I recently completed a family photo album/history that relied heavily on faded photographs, some going back nearly 100 years, and various pieces of written correspondence and other documents. And as I scanned this material into my computer-based digital repository I began to wonder what we, our children, and our grandchildren will be leaving for future genealogists.
Our family collection of photographs, passed down since the early 1900’s, consists of perhaps three or four hundred images. Some are faded and some are blurry but they are real and they are physical, capable of being passed on again and again without any concern about technology or data formats. A couple of shoe boxes and a coffee table to spread them all out on is the extent of the technology required.
But in today’s digital era I have some 14 thousand pictures stored on my hard drive (a mere trifle compared to some). Do I advise my executor that upon my departure from this earth my hard drive is to be removed and handed to my family? Or that everything gets printed out and a garbage bag full of images gets passed around to surviving relatives? No. Any images that were not committed to paper (i.e. most of them) will simply be lost to future generations.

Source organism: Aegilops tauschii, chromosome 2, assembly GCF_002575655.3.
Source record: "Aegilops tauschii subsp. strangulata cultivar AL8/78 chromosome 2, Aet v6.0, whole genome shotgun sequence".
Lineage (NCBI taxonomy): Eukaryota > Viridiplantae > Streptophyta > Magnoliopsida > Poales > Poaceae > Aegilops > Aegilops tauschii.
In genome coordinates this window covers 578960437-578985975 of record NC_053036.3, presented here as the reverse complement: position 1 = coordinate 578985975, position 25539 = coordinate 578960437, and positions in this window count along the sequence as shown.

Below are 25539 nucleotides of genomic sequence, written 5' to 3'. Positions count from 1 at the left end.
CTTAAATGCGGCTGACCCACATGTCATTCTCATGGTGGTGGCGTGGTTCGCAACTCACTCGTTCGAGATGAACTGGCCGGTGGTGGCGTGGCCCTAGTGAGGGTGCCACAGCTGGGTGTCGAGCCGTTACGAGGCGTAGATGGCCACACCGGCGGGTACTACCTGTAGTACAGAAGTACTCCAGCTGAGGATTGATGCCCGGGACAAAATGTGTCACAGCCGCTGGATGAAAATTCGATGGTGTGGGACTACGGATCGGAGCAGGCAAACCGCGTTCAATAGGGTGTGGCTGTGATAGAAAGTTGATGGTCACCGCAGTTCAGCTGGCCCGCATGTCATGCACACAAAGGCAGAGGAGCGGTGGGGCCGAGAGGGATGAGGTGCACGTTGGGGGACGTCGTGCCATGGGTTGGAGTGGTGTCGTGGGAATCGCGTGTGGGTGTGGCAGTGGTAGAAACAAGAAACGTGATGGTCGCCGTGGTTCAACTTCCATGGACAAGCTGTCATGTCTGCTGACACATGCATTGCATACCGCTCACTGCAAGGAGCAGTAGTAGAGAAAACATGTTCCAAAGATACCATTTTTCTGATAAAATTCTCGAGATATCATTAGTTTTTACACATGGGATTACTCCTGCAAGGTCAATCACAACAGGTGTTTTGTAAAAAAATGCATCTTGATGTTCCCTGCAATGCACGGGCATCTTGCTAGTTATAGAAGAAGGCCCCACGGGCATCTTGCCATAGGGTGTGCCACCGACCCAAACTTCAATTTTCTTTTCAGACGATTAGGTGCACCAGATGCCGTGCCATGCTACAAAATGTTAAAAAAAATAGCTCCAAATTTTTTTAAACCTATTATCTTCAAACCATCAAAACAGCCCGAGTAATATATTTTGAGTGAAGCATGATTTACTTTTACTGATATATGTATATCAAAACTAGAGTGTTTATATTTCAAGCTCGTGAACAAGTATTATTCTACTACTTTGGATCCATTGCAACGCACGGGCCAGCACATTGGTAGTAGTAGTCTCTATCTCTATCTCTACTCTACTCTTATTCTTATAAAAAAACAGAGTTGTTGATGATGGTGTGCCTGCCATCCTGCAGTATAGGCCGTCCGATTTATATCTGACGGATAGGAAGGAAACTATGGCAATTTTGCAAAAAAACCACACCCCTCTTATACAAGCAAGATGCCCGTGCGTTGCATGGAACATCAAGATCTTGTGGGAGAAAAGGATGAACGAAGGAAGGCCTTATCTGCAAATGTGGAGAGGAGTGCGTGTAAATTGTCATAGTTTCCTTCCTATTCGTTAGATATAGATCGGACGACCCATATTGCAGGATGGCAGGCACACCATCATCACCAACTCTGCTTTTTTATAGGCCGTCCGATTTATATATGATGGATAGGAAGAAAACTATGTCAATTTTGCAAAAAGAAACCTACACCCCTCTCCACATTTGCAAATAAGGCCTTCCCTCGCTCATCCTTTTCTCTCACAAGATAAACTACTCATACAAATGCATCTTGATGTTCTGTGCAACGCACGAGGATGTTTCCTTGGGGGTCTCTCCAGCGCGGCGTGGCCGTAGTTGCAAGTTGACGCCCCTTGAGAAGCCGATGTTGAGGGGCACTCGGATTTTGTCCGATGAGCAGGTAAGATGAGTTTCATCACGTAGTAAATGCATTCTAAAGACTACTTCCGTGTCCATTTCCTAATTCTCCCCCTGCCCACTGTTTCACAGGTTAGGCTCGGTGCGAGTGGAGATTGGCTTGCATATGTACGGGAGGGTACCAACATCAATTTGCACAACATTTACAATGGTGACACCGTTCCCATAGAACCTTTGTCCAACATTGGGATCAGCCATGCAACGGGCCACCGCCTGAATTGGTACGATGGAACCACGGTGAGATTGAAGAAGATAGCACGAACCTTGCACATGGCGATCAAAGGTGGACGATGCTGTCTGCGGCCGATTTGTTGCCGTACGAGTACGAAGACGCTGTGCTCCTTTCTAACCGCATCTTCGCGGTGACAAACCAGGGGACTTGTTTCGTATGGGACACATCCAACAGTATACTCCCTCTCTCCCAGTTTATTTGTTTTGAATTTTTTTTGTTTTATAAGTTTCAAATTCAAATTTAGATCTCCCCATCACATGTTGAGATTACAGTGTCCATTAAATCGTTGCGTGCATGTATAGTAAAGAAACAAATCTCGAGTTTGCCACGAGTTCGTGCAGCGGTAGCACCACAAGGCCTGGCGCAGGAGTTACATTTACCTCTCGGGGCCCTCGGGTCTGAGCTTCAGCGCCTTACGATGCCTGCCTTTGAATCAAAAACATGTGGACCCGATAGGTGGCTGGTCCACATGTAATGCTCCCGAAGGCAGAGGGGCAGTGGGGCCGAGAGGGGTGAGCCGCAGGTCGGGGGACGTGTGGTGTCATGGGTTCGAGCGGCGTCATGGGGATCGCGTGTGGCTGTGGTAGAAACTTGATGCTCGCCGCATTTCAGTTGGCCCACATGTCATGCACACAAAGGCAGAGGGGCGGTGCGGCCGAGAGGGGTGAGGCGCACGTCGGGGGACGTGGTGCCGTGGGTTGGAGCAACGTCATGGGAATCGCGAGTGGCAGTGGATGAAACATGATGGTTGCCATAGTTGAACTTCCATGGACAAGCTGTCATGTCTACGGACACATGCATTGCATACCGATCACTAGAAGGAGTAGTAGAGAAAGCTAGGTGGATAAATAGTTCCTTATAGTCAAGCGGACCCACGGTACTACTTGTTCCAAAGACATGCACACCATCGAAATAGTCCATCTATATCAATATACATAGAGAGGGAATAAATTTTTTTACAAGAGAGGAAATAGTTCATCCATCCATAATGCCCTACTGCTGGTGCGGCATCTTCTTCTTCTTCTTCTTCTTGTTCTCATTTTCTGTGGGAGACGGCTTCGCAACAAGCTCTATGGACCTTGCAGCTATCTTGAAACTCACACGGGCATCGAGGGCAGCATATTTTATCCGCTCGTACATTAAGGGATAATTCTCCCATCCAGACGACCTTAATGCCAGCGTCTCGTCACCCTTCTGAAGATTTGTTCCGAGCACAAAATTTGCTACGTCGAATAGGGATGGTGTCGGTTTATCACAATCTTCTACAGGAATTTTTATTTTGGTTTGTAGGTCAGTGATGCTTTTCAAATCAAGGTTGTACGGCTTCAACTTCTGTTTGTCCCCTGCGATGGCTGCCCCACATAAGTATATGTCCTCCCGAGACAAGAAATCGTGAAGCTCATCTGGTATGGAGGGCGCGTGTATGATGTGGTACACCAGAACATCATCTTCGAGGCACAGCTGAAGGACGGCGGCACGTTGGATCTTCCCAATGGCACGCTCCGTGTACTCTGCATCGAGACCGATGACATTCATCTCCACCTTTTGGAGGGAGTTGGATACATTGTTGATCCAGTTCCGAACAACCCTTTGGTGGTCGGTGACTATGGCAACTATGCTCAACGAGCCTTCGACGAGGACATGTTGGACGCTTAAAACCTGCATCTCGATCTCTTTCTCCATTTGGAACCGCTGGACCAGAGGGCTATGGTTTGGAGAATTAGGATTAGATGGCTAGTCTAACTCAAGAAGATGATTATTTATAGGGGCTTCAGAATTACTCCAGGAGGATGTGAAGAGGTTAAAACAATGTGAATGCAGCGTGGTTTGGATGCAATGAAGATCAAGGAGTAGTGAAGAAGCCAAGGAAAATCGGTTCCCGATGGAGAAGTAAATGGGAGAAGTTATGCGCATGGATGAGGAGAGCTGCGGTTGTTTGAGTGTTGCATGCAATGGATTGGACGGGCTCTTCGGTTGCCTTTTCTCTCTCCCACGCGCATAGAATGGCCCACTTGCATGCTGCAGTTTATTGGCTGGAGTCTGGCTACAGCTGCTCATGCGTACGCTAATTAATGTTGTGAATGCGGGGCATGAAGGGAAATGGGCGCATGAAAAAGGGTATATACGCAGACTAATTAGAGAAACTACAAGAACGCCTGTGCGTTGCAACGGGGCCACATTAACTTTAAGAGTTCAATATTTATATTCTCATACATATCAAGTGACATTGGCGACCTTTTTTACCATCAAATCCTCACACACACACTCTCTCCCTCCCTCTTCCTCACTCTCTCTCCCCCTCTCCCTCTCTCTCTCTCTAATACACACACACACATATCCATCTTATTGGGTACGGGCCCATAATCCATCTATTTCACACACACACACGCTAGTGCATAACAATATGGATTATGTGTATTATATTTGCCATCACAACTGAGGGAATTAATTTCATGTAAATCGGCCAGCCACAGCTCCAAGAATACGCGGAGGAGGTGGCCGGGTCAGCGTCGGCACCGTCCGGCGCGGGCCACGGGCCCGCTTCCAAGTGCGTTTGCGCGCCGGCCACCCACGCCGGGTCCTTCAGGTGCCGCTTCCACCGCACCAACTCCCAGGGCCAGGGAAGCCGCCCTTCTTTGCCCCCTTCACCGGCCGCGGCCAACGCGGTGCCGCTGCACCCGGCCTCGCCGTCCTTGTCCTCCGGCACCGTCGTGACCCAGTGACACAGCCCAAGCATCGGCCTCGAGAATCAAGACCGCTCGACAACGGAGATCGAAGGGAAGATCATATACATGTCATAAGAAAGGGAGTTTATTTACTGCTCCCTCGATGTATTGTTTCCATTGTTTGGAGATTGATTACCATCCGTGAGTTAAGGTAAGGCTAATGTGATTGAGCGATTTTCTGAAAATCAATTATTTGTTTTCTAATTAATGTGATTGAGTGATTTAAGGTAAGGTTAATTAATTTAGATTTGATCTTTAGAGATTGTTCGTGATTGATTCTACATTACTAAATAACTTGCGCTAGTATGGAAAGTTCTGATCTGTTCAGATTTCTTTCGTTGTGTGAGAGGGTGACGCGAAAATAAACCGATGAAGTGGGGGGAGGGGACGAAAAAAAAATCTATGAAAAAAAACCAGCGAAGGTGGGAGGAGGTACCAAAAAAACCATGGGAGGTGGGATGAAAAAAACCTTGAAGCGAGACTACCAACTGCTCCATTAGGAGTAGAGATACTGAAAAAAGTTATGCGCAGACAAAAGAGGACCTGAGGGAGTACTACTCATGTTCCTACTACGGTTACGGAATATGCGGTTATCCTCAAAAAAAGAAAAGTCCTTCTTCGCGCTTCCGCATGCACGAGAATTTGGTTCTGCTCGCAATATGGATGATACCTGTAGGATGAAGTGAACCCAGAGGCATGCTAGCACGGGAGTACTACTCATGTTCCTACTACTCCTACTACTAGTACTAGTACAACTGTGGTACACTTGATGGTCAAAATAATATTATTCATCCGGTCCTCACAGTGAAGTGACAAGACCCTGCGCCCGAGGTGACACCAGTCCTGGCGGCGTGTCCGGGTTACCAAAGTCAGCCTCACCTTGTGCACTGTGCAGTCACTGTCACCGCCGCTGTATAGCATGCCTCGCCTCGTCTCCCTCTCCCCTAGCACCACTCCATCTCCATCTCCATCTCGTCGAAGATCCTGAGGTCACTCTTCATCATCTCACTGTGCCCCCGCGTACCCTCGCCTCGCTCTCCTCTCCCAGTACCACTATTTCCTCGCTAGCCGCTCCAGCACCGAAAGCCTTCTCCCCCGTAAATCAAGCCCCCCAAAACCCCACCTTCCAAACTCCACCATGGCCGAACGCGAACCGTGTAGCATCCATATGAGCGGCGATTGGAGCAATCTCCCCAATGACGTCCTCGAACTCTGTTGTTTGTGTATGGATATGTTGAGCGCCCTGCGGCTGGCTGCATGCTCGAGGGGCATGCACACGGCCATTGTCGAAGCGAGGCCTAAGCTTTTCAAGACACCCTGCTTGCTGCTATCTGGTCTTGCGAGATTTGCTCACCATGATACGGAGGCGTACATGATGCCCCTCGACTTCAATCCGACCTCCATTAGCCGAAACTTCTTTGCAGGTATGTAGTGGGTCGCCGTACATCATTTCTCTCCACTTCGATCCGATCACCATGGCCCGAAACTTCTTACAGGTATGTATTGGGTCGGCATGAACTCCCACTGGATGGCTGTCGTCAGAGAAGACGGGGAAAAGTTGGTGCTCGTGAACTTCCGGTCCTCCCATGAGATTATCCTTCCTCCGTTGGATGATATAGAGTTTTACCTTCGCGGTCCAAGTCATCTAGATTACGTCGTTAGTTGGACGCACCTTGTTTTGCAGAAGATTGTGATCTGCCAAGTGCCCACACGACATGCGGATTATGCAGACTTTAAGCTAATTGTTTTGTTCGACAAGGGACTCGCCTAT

To be sure, the ease of taking photos and storing them is what leads to ballooning repositories, but even if we were as diligent as when working with film and printed images there is no technologically-independent physical product to pass on to others.
And this doesn’t just apply to still images. More and more music is being relegated to the computer, so gone are the days of inheriting your father’s 78-rpm jazz collection. Home movies? Ditto. Your parent’s love letters? Lost in the ether.
So ironically the very technology that allows us to so easily capture those important moments in life is the same technology that renders them so ephemeral, which will make us the last generation that will have this kind of insight into the lives of our predecessors. And that’s sad.